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Bull Market Just Getting Started?


JEast
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I know a lot of you are sitting on a bunch of cash, but is a Bull Market starting to get a head of steam?  Curious minds want to know.

 

I ask as I noticed that nearly 200 companies are making not just 52-week highs but new all-time highs today.  They are not run by night companies either, but FedEx, Mastercard, Chubb to name a few.  Quite impressive when there are only about 4,000 listed companies we are fighting over.

 

 

Cheers

JEast

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I know a lot of you are sitting on a bunch of cash, but is a Bull Market starting to get a head of steam?  Curious minds want to know.

 

Quite impressive when there are only about 4,000 listed companies we are fighting over.

 

 

Cheers

JEast

 

Only 4,000 listed companies?  I think there are lot more than that....

 

I regularly invest in some pretty small, obscure companies, and I know there are others watching, and I have competition.  Certainly not like what there would be on AMZN, but you would be surprised how many different people are watching small companies.

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There are roughly about 5,000 US listed companies, subject to what one considers listed.  The funny thing is that the Wilshire 5000 has only 4,113? constituents in the index.  The intent of the number is to imply that the supply is small compared to 10 years ago and somewhat getting smaller.

 

Irrespective of the number, is the bull market just getting started?

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You could probably make a pretty convincing case if you pulled together some sentiment stats, examined the fund flows and asset allocations people have on and then compared the performance of whatever index you like with its longer-term performance and argue that a few more years of outperformance might be required to get people off the sideline and get a "return to the mean" over the longer term.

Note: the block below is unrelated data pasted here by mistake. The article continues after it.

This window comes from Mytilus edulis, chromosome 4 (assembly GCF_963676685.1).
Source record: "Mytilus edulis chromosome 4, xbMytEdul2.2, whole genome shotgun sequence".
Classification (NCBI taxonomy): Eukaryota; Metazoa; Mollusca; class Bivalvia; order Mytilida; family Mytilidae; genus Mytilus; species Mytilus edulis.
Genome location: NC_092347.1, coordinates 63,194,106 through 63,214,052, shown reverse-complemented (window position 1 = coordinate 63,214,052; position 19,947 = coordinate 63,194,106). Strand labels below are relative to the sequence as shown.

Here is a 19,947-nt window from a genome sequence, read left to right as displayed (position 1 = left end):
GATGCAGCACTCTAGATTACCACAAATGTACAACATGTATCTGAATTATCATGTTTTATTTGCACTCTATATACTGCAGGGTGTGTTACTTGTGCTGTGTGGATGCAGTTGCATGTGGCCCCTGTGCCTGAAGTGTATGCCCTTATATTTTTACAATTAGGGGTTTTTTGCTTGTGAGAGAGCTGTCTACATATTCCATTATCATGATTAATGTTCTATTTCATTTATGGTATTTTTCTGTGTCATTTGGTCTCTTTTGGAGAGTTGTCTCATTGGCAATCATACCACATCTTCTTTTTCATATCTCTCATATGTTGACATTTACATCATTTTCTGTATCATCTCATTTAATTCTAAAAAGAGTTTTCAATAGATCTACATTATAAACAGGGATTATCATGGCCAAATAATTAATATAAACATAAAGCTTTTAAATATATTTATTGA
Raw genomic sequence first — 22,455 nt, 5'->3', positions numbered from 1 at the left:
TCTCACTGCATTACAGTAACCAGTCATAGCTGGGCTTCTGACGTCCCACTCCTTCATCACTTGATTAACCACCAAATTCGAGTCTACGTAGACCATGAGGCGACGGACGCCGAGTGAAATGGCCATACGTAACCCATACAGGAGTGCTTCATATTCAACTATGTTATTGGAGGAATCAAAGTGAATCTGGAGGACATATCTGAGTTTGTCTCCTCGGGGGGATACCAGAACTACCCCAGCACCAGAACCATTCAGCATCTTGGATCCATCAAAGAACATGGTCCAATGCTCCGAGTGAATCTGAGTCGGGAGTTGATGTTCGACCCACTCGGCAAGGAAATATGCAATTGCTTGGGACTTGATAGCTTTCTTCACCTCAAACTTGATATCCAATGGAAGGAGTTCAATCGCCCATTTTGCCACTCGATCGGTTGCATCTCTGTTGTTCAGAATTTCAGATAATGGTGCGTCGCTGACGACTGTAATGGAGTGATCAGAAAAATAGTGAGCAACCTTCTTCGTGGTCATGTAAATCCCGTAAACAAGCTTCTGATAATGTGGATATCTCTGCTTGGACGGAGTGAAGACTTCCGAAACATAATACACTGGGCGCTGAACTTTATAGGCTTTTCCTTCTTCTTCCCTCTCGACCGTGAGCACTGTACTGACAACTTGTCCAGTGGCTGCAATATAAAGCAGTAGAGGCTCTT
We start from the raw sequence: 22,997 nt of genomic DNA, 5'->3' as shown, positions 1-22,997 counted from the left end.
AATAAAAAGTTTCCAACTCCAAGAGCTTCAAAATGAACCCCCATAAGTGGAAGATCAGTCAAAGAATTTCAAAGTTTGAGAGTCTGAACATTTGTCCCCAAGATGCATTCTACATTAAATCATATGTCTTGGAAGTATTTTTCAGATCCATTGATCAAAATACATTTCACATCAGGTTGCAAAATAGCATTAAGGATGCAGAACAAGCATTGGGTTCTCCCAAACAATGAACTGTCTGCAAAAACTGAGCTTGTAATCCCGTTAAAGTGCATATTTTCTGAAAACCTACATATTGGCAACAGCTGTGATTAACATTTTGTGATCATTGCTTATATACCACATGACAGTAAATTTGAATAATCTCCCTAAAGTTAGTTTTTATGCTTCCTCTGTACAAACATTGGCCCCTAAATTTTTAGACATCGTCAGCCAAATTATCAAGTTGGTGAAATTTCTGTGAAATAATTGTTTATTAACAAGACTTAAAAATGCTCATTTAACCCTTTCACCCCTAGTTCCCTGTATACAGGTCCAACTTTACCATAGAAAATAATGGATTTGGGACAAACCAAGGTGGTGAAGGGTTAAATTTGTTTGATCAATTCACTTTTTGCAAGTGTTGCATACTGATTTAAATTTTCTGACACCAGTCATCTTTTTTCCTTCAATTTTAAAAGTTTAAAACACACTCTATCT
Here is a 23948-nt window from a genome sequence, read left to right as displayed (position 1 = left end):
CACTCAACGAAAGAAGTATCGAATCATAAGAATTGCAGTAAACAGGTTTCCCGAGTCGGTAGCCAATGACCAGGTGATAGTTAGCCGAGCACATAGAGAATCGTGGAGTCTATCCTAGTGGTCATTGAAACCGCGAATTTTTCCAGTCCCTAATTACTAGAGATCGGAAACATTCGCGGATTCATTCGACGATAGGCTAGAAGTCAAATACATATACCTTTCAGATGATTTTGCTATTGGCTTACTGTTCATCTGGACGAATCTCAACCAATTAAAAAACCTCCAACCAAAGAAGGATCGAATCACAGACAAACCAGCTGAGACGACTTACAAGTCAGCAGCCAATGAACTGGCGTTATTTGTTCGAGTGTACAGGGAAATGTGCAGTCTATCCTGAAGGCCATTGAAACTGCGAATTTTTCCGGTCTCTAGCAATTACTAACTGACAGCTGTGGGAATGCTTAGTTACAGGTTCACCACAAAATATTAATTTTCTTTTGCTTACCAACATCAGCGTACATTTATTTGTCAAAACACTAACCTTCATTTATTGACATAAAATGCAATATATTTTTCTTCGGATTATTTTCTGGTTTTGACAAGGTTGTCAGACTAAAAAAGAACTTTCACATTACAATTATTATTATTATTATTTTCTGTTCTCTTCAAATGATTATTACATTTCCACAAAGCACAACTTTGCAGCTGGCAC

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I can only look at indicators but can't predict:

- a lot of stocks are hitting highs

- debt levels across most of the world are at an extreme

- one really has to look around for an investment opportunity that is cheap

- P/Es are rising but earnings aren't keeping pace

- there are risks in Europe, US, Japan and emerging markets

 

These are not the conditions that I look for when I am looking for a good investment. I will wait for better opportunities when the current buyers become forced sellers.

 

I believe the debt will make things more volatile everytime there is a negative surprise across the world. Thus, one should get really good entry points sometime in the future as long as you have dry powder.

 

Need patience and discipline.

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If you are trying to guess price movements, I would guess they will probably go up more before they go back down, as long as there is no calamitous event to spook everyone.  If there is no such event, you'll get the psychological effect where people are afraid they missed out, so they put more money in, which drives up prices, which leads others to do the same, and so on and so on until it goes the other way.  I think you have to be a special kind of person to play that game though.

 

I am guessing you are asking this question because you are wondering if it is time to take money off the table.  At least I know I have been wondering that.

 

I remember a lot of the first part of the intelligent investor was about current market levels and bond yields.  I wonder what Graham would be writing today?  My guess is he'd be telling us to lean towards stocks since they yielded more, but be prepared for a drop. Looking at Shiller's spreadsheet, the s&p is at 19x the highest earnings it has ever achieved, so a little above 5% earnings yield, and treasury yields are at 2.6%. 

 

One thing he never said was to take money out of stocks and bonds and move it to cash.  I am probably being audacious by going against the master, but one way to look at it is that the lost opportunity cost of sitting in cash is fairly low right now if you are just figuring it by looking at yields.

 

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I can only look at indicators but can't predict:

- a lot of stocks are hitting highs